Why is it that in languages with automatic memory management, manual management isn't even allowed? I can see that in most cases it wouldn't be necessary, but wouldn't it come in handy where you are tight on memory and don't want to rely on the GC being smart?
In the vast majority of garbage collected languages and VMs it does not make sense to offer a
free function although you can almost always use the FFI to allocate and free unmanaged memory outside the managed VM if you want to.
There are two main reasons why
free is absent from garbage collected languages:
- Memory safety.
- No pointers.
Regarding memory safety, one of the main motivations behind automatic memory management is eliminating the class of bugs caused by incorrect manual memory management. For example, with manual memory management calling
free with the same pointer twice or with an incorrect pointer can corrupt the memory manager's own data structures and cause non-deterministic crashes later in the program (when the memory manager next reaches its corrupted data). This cannot happen with automatic memory management but exposing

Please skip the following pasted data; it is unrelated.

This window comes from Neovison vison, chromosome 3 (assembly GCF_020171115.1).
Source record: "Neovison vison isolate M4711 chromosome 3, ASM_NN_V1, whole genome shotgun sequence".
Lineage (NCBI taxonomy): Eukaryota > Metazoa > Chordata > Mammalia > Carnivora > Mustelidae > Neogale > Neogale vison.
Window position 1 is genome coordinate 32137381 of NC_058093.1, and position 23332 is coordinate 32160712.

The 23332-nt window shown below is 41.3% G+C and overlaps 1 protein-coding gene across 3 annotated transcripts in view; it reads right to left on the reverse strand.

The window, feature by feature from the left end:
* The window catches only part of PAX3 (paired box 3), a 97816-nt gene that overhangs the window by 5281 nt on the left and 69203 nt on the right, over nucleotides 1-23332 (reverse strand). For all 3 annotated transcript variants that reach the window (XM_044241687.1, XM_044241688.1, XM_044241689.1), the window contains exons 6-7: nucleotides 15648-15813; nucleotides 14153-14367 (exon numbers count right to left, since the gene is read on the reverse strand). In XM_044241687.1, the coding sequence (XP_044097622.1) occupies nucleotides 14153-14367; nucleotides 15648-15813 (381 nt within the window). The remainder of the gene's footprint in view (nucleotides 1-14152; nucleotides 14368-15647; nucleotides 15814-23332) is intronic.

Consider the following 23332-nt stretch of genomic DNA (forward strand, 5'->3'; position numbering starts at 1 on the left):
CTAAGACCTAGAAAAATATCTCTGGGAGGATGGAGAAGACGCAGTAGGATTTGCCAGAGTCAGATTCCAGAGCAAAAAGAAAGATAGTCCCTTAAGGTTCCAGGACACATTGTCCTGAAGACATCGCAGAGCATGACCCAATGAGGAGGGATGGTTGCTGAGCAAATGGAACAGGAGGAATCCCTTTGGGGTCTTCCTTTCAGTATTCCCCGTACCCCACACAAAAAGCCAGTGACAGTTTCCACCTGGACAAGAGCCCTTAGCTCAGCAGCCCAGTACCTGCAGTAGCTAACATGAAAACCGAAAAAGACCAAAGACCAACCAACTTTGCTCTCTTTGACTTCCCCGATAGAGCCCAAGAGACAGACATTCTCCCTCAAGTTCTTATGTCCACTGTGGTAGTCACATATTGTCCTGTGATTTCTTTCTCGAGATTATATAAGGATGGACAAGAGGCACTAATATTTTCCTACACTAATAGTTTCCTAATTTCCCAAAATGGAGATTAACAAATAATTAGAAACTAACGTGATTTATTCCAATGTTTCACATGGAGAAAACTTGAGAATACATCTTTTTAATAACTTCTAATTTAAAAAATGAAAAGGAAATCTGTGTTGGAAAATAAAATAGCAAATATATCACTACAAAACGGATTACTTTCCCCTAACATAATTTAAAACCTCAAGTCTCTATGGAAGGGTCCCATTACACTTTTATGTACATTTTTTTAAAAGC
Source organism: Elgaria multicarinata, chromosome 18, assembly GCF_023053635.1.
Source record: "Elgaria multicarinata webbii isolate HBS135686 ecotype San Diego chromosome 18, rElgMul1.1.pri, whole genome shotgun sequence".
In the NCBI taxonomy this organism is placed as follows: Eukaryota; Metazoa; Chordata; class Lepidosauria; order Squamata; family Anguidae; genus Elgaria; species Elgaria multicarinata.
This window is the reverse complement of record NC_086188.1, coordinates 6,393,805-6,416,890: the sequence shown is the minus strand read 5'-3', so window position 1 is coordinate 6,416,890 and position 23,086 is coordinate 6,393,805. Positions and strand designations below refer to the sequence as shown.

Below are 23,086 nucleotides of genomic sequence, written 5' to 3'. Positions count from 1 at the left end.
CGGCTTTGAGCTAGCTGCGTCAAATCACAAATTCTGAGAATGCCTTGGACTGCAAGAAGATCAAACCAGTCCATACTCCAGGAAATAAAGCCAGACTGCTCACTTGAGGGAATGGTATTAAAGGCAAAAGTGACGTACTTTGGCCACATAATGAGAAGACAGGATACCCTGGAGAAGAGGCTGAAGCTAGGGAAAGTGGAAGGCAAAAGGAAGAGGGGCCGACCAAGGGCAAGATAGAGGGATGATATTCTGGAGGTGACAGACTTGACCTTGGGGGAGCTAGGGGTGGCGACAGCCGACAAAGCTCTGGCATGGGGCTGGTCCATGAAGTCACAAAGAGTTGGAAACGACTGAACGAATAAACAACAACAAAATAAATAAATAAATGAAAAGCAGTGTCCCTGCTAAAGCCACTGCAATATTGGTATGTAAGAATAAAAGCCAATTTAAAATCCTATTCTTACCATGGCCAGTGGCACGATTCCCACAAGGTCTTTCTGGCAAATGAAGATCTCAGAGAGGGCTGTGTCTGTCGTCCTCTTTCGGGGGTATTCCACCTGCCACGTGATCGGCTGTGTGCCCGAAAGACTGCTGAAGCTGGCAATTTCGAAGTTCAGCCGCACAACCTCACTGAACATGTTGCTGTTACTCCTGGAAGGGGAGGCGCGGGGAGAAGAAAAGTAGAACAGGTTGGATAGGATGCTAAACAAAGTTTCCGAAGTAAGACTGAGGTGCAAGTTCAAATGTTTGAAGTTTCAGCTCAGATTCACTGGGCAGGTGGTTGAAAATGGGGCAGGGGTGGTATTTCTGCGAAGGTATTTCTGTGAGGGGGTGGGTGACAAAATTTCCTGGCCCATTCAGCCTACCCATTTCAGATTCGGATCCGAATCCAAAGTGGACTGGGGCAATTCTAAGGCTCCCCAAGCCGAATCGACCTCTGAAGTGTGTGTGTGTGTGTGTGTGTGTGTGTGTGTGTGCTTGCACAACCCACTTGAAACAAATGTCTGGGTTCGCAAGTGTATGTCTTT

free would open up this can of worms again.
Regarding pointers, the
free function releases a block of allocated memory at a location specified by a pointer back to the memory manager. Garbage collected languages and VMs replace pointers with a more abstract concept called references. Most production GCs are moving which means the high-level code holds a reference to a value or object but the underlying location in memory can change as the VM is capable of moving allocated blocks of memory around without the high-level language knowing. This is used to compact the heap, preventing fragmentation and improving locality.
So there are good reasons not to have
free when you have a GC.